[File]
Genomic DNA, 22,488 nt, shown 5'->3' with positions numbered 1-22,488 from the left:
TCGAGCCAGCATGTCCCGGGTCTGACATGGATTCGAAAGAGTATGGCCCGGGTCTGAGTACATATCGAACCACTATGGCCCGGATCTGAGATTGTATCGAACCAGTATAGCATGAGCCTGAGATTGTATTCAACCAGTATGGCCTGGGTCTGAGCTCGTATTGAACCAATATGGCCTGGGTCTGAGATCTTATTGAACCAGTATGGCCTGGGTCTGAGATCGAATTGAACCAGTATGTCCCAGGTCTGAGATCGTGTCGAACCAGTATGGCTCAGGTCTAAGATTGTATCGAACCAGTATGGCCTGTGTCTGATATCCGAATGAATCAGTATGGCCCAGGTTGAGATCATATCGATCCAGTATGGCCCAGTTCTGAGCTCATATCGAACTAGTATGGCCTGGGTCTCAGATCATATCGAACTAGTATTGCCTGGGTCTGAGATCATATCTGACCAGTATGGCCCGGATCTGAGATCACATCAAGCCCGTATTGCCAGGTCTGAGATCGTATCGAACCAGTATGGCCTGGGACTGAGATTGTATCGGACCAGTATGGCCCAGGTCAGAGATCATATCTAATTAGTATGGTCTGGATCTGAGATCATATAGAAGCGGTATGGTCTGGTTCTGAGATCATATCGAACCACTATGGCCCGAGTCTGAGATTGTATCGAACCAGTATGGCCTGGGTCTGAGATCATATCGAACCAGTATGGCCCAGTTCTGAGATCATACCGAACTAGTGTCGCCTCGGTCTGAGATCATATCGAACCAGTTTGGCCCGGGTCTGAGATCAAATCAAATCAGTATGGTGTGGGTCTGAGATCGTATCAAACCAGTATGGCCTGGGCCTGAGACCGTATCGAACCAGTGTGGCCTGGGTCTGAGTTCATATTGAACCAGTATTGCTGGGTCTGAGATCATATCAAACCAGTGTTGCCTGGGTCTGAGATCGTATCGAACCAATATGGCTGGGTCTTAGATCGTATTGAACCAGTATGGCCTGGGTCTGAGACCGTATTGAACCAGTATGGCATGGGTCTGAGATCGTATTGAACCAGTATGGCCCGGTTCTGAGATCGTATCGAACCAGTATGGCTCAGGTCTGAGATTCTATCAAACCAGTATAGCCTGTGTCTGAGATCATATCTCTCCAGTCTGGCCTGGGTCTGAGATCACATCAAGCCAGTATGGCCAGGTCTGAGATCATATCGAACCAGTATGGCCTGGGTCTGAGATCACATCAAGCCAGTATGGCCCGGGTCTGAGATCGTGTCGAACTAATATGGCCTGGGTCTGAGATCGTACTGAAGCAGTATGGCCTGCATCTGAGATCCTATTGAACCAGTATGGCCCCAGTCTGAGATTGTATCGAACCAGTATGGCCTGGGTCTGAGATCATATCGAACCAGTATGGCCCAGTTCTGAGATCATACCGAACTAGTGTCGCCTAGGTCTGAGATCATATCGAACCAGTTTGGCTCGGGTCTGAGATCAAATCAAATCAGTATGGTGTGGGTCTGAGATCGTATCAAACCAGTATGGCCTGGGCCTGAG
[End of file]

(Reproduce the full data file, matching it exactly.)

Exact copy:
Genomic DNA, 22,488 nt, shown 5'->3' with positions numbered 1-22,488 from the left:
TCGAGCCAGCATGTCCCGGGTCTGACATGGATTCGAAAGAGTATGGCCCGGGTCTGAGTACATATCGAACCACTATGGCCCGGATCTGAGATTGTATCGAACCAGTATAGCATGAGCCTGAGATTGTATTCAACCAGTATGGCCTGGGTCTGAGCTCGTATTGAACCAATATGGCCTGGGTCTGAGATCTTATTGAACCAGTATGGCCTGGGTCTGAGATCGAATTGAACCAGTATGTCCCAGGTCTGAGATCGTGTCGAACCAGTATGGCTCAGGTCTAAGATTGTATCGAACCAGTATGGCCTGTGTCTGATATCCGAATGAATCAGTATGGCCCAGGTTGAGATCATATCGATCCAGTATGGCCCAGTTCTGAGCTCATATCGAACTAGTATGGCCTGGGTCTCAGATCATATCGAACTAGTATTGCCTGGGTCTGAGATCATATCTGACCAGTATGGCCCGGATCTGAGATCACATCAAGCCCGTATTGCCAGGTCTGAGATCGTATCGAACCAGTATGGCCTGGGACTGAGATTGTATCGGACCAGTATGGCCCAGGTCAGAGATCATATCTAATTAGTATGGTCTGGATCTGAGATCATATAGAAGCGGTATGGTCTGGTTCTGAGATCATATCGAACCACTATGGCCCGAGTCTGAGATTGTATCGAACCAGTATGGCCTGGGTCTGAGATCATATCGAACCAGTATGGCCCAGTTCTGAGATCATACCGAACTAGTGTCGCCTCGGTCTGAGATCATATCGAACCAGTTTGGCCCGGGTCTGAGATCAAATCAAATCAGTATGGTGTGGGTCTGAGATCGTATCAAACCAGTATGGCCTGGGCCTGAGACCGTATCGAACCAGTGTGGCCTGGGTCTGAGTTCATATTGAACCAGTATTGCTGGGTCTGAGATCATATCAAACCAGTGTTGCCTGGGTCTGAGATCGTATCGAACCAATATGGCTGGGTCTTAGATCGTATTGAACCAGTATGGCCTGGGTCTGAGACCGTATTGAACCAGTATGGCATGGGTCTGAGATCGTATTGAACCAGTATGGCCCGGTTCTGAGATCGTATCGAACCAGTATGGCTCAGGTCTGAGATTCTATCAAACCAGTATAGCCTGTGTCTGAGATCATATCTCTCCAGTCTGGCCTGGGTCTGAGATCACATCAAGCCAGTATGGCCAGGTCTGAGATCATATCGAACCAGTATGGCCTGGGTCTGAGATCACATCAAGCCAGTATGGCCCGGGTCTGAGATCGTGTCGAACTAATATGGCCTGGGTCTGAGATCGTACTGAAGCAGTATGGCCTGCATCTGAGATCCTATTGAACCAGTATGGCCCCAGTCTGAGATTGTATCGAACCAGTATGGCCTGGGTCTGAGATCATATCGAACCAGTATGGCCCAGTTCTGAGATCATACCGAACTAGTGTCGCCTAGGTCTGAGATCATATCGAACCAGTTTGGCTCGGGTCTGAGATCAAATCAAATCAGTATGGTGTGGGTCTGAGATCGTATCAAACCAGTATGGCCTGGGCCTGAG